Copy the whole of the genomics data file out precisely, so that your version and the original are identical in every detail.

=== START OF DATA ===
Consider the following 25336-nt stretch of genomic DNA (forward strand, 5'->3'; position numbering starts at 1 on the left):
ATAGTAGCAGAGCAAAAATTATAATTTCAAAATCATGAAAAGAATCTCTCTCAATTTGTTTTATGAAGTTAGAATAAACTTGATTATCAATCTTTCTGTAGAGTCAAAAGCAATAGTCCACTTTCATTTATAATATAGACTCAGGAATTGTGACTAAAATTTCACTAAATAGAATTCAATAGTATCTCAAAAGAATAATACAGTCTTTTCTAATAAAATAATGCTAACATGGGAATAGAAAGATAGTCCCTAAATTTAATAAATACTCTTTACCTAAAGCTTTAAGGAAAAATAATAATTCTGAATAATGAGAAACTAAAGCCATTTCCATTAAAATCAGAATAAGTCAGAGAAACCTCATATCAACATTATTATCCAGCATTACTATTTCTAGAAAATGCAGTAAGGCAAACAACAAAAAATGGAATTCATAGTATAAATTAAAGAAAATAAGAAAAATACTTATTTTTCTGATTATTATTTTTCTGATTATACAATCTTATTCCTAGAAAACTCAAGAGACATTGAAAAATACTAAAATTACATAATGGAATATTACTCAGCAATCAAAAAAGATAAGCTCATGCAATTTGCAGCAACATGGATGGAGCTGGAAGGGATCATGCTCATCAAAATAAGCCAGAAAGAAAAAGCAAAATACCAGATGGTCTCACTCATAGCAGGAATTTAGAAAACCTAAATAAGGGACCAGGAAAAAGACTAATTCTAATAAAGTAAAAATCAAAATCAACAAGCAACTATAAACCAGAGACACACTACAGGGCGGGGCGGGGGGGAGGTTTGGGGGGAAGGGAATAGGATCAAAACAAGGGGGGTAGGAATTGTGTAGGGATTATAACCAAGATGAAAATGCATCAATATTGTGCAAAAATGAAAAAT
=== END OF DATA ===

Consider the following 25336-nt stretch of genomic DNA (forward strand, 5'->3'; position numbering starts at 1 on the left):
ATAGTAGCAGAGCAAAAATTATAATTTCAAAATCATGAAAAGAATCTCTCTCAATTTGTTTTATGAAGTTAGAATAAACTTGATTATCAATCTTTCTGTAGAGTCAAAAGCAATAGTCCACTTTCATTTATAATATAGACTCAGGAATTGTGACTAAAATTTCACTAAATAGAATTCAATAGTATCTCAAAAGAATAATACAGTCTTTTCTAATAAAATAATGCTAACATGGGAATAGAAAGATAGTCCCTAAATTTAATAAATACTCTTTACCTAAAGCTTTAAGGAAAAATAATAATTCTGAATAATGAGAAACTAAAGCCATTTCCATTAAAATCAGAATAAGTCAGAGAAACCTCATATCAACATTATTATCCAGCATTACTATTTCTAGAAAATGCAGTAAGGCAAACAACAAAAAATGGAATTCATAGTATAAATTAAAGAAAATAAGAAAAATACTTATTTTTCTGATTATTATTTTTCTGATTATACAATCTTATTCCTAGAAAACTCAAGAGACATTGAAAAATACTAAAATTACATAATGGAATATTACTCAGCAATCAAAAAAGATAAGCTCATGCAATTTGCAGCAACATGGATGGAGCTGGAAGGGATCATGCTCATCAAAATAAGCCAGAAAGAAAAAGCAAAATACCAGATGGTCTCACTCATAGCAGGAATTTAGAAAACCTAAATAAGGGACCAGGAAAAAGACTAATTCTAATAAAGTAAAAATCAAAATCAACAAGCAACTATAAACCAGAGACACACTACAGGGCGGGGCGGGGGGGAGGTTTGGGGGGAAGGGAATAGGATCAAAACAAGGGGGGTAGGAATTGTGTAGGGATTATAACCAAGATGAAAATGCATCAATATTGTGCAAAAATGAAAAAT